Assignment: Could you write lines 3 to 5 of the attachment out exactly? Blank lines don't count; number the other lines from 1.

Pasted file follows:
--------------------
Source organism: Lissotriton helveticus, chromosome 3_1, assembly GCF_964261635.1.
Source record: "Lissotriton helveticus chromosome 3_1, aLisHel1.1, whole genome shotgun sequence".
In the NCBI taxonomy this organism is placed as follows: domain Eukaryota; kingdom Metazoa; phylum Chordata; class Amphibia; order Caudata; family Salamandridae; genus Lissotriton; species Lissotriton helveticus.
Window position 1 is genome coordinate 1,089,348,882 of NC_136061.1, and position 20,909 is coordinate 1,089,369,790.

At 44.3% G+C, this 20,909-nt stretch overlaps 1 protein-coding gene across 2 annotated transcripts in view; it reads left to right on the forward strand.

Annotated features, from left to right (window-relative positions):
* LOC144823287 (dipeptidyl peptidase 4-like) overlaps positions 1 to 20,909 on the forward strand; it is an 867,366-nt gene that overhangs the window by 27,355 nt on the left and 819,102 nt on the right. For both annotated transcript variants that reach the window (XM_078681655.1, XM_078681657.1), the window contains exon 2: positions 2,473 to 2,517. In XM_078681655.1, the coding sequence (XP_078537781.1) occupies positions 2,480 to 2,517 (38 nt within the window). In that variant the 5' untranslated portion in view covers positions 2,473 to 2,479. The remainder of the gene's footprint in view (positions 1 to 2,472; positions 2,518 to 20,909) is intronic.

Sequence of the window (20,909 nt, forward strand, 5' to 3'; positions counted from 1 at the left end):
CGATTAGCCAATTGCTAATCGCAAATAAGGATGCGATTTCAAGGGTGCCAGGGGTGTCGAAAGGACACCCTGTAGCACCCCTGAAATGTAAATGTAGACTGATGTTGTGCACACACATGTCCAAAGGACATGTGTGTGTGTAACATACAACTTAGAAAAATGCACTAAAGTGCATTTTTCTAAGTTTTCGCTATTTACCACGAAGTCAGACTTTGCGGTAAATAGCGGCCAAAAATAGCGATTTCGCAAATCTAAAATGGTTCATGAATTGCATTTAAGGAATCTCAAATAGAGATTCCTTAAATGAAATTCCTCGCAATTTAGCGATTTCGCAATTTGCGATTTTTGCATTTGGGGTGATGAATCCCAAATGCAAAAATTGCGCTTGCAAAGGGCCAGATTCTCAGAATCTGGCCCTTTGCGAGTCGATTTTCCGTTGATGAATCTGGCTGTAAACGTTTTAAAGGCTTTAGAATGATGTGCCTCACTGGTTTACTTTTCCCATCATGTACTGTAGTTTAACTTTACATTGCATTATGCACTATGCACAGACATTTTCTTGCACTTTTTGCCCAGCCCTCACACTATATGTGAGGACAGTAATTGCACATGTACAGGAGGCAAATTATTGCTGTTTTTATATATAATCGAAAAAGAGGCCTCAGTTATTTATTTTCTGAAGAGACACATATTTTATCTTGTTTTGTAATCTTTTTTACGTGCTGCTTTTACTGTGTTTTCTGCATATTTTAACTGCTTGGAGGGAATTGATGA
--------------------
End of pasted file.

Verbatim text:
In the NCBI taxonomy this organism is placed as follows: domain Eukaryota; kingdom Metazoa; phylum Chordata; class Amphibia; order Caudata; family Salamandridae; genus Lissotriton; species Lissotriton helveticus.
Window position 1 is genome coordinate 1,089,348,882 of NC_136061.1, and position 20,909 is coordinate 1,089,369,790.

At 44.3% G+C, this 20,909-nt stretch overlaps 1 protein-coding gene across 2 annotated transcripts in view; it reads left to right on the forward strand.